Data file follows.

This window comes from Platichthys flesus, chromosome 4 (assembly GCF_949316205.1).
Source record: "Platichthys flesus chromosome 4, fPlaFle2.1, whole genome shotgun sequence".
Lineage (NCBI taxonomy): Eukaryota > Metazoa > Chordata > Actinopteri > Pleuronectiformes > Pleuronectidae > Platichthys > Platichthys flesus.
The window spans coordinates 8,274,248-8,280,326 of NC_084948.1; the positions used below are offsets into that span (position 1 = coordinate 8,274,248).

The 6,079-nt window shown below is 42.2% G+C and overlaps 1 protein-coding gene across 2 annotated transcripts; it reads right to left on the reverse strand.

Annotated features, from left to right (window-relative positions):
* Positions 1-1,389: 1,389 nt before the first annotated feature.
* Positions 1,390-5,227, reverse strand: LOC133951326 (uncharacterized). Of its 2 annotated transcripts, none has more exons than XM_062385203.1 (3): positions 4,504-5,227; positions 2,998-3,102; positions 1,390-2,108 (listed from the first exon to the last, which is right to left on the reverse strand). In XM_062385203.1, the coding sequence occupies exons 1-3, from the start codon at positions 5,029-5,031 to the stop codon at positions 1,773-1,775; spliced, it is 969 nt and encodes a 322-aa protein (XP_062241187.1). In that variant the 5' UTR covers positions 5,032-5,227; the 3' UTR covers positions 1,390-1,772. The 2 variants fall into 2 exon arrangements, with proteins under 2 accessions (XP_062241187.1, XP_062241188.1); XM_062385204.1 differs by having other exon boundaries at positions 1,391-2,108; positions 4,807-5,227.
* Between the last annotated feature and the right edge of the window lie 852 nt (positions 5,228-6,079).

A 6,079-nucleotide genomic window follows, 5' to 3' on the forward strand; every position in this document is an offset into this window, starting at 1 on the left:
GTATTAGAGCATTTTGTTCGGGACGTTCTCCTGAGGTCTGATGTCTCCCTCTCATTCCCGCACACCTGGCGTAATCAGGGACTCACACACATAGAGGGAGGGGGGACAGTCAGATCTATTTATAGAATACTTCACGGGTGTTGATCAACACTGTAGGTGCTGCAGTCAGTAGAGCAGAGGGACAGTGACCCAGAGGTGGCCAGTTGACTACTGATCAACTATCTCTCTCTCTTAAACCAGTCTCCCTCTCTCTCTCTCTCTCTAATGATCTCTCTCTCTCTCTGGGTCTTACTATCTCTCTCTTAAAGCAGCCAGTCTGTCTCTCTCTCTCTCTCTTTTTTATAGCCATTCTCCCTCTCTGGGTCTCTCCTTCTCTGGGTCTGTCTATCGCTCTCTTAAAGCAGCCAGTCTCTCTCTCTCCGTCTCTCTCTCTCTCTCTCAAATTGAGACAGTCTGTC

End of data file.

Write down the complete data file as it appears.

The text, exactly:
This window comes from Platichthys flesus, chromosome 4 (assembly GCF_949316205.1).
Source record: "Platichthys flesus chromosome 4, fPlaFle2.1, whole genome shotgun sequence".
Lineage (NCBI taxonomy): Eukaryota > Metazoa > Chordata > Actinopteri > Pleuronectiformes > Pleuronectidae > Platichthys > Platichthys flesus.
The window spans coordinates 8,274,248-8,280,326 of NC_084948.1; the positions used below are offsets into that span (position 1 = coordinate 8,274,248).

The 6,079-nt window shown below is 42.2% G+C and overlaps 1 protein-coding gene across 2 annotated transcripts; it reads right to left on the reverse strand.

Annotated features, from left to right (window-relative positions):
* Positions 1-1,389: 1,389 nt before the first annotated feature.
* Positions 1,390-5,227, reverse strand: LOC133951326 (uncharacterized). Of its 2 annotated transcripts, none has more exons than XM_062385203.1 (3): positions 4,504-5,227; positions 2,998-3,102; positions 1,390-2,108 (listed from the first exon to the last, which is right to left on the reverse strand). In XM_062385203.1, the coding sequence occupies exons 1-3, from the start codon at positions 5,029-5,031 to the stop codon at positions 1,773-1,775; spliced, it is 969 nt and encodes a 322-aa protein (XP_062241187.1). In that variant the 5' UTR covers positions 5,032-5,227; the 3' UTR covers positions 1,390-1,772. The 2 variants fall into 2 exon arrangements, with proteins under 2 accessions (XP_062241187.1, XP_062241188.1); XM_062385204.1 differs by having other exon boundaries at positions 1,391-2,108; positions 4,807-5,227.
* Between the last annotated feature and the right edge of the window lie 852 nt (positions 5,228-6,079).

A 6,079-nucleotide genomic window follows, 5' to 3' on the forward strand; every position in this document is an offset into this window, starting at 1 on the left:
GTATTAGAGCATTTTGTTCGGGACGTTCTCCTGAGGTCTGATGTCTCCCTCTCATTCCCGCACACCTGGCGTAATCAGGGACTCACACACATAGAGGGAGGGGGGACAGTCAGATCTATTTATAGAATACTTCACGGGTGTTGATCAACACTGTAGGTGCTGCAGTCAGTAGAGCAGAGGGACAGTGACCCAGAGGTGGCCAGTTGACTACTGATCAACTATCTCTCTCTCTTAAACCAGTCTCCCTCTCTCTCTCTCTCTCTAATGATCTCTCTCTCTCTCTGGGTCTTACTATCTCTCTCTTAAAGCAGCCAGTCTGTCTCTCTCTCTCTCTCTTTTTTATAGCCATTCTCCCTCTCTGGGTCTCTCCTTCTCTGGGTCTGTCTATCGCTCTCTTAAAGCAGCCAGTCTCTCTCTCTCCGTCTCTCTCTCTCTCTCTCAAATTGAGACAGTCTGTC